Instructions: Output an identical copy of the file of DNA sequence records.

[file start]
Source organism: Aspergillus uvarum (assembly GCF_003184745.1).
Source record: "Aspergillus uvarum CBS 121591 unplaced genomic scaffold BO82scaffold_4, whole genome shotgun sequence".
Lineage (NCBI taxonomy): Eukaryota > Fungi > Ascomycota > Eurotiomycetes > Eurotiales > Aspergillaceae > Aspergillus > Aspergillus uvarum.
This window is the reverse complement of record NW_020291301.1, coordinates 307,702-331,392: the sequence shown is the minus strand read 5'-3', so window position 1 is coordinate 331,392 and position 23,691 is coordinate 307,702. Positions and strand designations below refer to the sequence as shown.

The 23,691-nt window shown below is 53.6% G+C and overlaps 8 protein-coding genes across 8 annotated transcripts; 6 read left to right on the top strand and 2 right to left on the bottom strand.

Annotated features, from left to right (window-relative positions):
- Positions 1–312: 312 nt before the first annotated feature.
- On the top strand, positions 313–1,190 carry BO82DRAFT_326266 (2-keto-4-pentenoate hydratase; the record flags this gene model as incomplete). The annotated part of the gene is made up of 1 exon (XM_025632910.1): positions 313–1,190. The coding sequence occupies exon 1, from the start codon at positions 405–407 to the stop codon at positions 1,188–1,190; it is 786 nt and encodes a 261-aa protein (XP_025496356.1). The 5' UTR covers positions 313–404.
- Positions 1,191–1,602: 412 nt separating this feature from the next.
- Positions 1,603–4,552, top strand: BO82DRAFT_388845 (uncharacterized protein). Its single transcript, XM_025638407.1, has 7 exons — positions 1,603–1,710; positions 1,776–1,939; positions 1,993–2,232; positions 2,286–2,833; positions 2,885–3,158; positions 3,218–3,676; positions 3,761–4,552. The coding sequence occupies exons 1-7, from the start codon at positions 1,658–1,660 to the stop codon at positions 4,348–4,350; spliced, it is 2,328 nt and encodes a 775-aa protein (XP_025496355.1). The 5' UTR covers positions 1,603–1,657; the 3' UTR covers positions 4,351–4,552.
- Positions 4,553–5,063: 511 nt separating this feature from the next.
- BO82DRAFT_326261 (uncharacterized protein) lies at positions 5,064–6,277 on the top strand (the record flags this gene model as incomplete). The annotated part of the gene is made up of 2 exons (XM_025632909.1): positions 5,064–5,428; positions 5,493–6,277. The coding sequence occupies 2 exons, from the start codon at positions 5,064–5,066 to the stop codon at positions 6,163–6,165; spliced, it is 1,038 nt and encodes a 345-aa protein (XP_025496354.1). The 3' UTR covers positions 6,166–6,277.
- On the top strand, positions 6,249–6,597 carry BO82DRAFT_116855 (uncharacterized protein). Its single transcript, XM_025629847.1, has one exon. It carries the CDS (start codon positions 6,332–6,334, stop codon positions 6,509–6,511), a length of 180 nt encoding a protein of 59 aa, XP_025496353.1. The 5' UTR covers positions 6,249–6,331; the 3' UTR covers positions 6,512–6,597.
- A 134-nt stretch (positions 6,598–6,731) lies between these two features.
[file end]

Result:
Source organism: Aspergillus uvarum (assembly GCF_003184745.1).
Source record: "Aspergillus uvarum CBS 121591 unplaced genomic scaffold BO82scaffold_4, whole genome shotgun sequence".
Lineage (NCBI taxonomy): Eukaryota > Fungi > Ascomycota > Eurotiomycetes > Eurotiales > Aspergillaceae > Aspergillus > Aspergillus uvarum.
This window is the reverse complement of record NW_020291301.1, coordinates 307,702-331,392: the sequence shown is the minus strand read 5'-3', so window position 1 is coordinate 331,392 and position 23,691 is coordinate 307,702. Positions and strand designations below refer to the sequence as shown.

The 23,691-nt window shown below is 53.6% G+C and overlaps 8 protein-coding genes across 8 annotated transcripts; 6 read left to right on the top strand and 2 right to left on the bottom strand.

Annotated features, from left to right (window-relative positions):
- Positions 1–312: 312 nt before the first annotated feature.
- On the top strand, positions 313–1,190 carry BO82DRAFT_326266 (2-keto-4-pentenoate hydratase; the record flags this gene model as incomplete). The annotated part of the gene is made up of 1 exon (XM_025632910.1): positions 313–1,190. The coding sequence occupies exon 1, from the start codon at positions 405–407 to the stop codon at positions 1,188–1,190; it is 786 nt and encodes a 261-aa protein (XP_025496356.1). The 5' UTR covers positions 313–404.
- Positions 1,191–1,602: 412 nt separating this feature from the next.
- Positions 1,603–4,552, top strand: BO82DRAFT_388845 (uncharacterized protein). Its single transcript, XM_025638407.1, has 7 exons — positions 1,603–1,710; positions 1,776–1,939; positions 1,993–2,232; positions 2,286–2,833; positions 2,885–3,158; positions 3,218–3,676; positions 3,761–4,552. The coding sequence occupies exons 1-7, from the start codon at positions 1,658–1,660 to the stop codon at positions 4,348–4,350; spliced, it is 2,328 nt and encodes a 775-aa protein (XP_025496355.1). The 5' UTR covers positions 1,603–1,657; the 3' UTR covers positions 4,351–4,552.
- Positions 4,553–5,063: 511 nt separating this feature from the next.
- BO82DRAFT_326261 (uncharacterized protein) lies at positions 5,064–6,277 on the top strand (the record flags this gene model as incomplete). The annotated part of the gene is made up of 2 exons (XM_025632909.1): positions 5,064–5,428; positions 5,493–6,277. The coding sequence occupies 2 exons, from the start codon at positions 5,064–5,066 to the stop codon at positions 6,163–6,165; spliced, it is 1,038 nt and encodes a 345-aa protein (XP_025496354.1). The 3' UTR covers positions 6,166–6,277.
- On the top strand, positions 6,249–6,597 carry BO82DRAFT_116855 (uncharacterized protein). Its single transcript, XM_025629847.1, has one exon. It carries the CDS (start codon positions 6,332–6,334, stop codon positions 6,509–6,511), a length of 180 nt encoding a protein of 59 aa, XP_025496353.1. The 5' UTR covers positions 6,249–6,331; the 3' UTR covers positions 6,512–6,597.
- A 134-nt stretch (positions 6,598–6,731) lies between these two features.